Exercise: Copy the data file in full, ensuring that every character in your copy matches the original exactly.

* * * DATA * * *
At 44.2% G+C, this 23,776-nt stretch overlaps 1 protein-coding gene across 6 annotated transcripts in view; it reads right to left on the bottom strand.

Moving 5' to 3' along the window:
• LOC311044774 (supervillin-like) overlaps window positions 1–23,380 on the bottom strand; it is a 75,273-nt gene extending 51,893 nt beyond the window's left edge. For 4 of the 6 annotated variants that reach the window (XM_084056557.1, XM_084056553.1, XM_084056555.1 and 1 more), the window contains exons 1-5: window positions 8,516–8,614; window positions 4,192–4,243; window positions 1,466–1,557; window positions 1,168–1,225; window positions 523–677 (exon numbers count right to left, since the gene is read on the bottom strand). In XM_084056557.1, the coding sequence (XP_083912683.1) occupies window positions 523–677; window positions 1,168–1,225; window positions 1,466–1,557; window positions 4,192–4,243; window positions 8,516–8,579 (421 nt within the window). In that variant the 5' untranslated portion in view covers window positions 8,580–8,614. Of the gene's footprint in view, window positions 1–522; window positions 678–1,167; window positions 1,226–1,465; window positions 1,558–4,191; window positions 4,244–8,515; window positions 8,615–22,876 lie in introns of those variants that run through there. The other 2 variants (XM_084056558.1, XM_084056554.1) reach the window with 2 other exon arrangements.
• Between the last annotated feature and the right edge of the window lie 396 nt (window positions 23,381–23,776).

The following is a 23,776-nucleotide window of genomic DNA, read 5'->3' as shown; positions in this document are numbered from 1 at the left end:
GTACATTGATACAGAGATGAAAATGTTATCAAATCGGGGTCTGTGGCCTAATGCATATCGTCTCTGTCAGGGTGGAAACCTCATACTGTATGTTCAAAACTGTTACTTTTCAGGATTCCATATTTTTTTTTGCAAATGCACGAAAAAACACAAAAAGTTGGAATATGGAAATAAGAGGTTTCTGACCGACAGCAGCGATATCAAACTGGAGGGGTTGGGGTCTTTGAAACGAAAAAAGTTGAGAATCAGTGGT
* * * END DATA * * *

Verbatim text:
At 44.2% G+C, this 23,776-nt stretch overlaps 1 protein-coding gene across 6 annotated transcripts in view; it reads right to left on the bottom strand.

Moving 5' to 3' along the window:
• LOC311044774 (supervillin-like) overlaps window positions 1–23,380 on the bottom strand; it is a 75,273-nt gene extending 51,893 nt beyond the window's left edge. For 4 of the 6 annotated variants that reach the window (XM_084056557.1, XM_084056553.1, XM_084056555.1 and 1 more), the window contains exons 1-5: window positions 8,516–8,614; window positions 4,192–4,243; window positions 1,466–1,557; window positions 1,168–1,225; window positions 523–677 (exon numbers count right to left, since the gene is read on the bottom strand). In XM_084056557.1, the coding sequence (XP_083912683.1) occupies window positions 523–677; window positions 1,168–1,225; window positions 1,466–1,557; window positions 4,192–4,243; window positions 8,516–8,579 (421 nt within the window). In that variant the 5' untranslated portion in view covers window positions 8,580–8,614. Of the gene's footprint in view, window positions 1–522; window positions 678–1,167; window positions 1,226–1,465; window positions 1,558–4,191; window positions 4,244–8,515; window positions 8,615–22,876 lie in introns of those variants that run through there. The other 2 variants (XM_084056558.1, XM_084056554.1) reach the window with 2 other exon arrangements.
• Between the last annotated feature and the right edge of the window lie 396 nt (window positions 23,381–23,776).

The following is a 23,776-nucleotide window of genomic DNA, read 5'->3' as shown; positions in this document are numbered from 1 at the left end:
GTACATTGATACAGAGATGAAAATGTTATCAAATCGGGGTCTGTGGCCTAATGCATATCGTCTCTGTCAGGGTGGAAACCTCATACTGTATGTTCAAAACTGTTACTTTTCAGGATTCCATATTTTTTTTTGCAAATGCACGAAAAAACACAAAAAGTTGGAATATGGAAATAAGAGGTTTCTGACCGACAGCAGCGATATCAAACTGGAGGGGTTGGGGTCTTTGAAACGAAAAAAGTTGAGAATCAGTGGT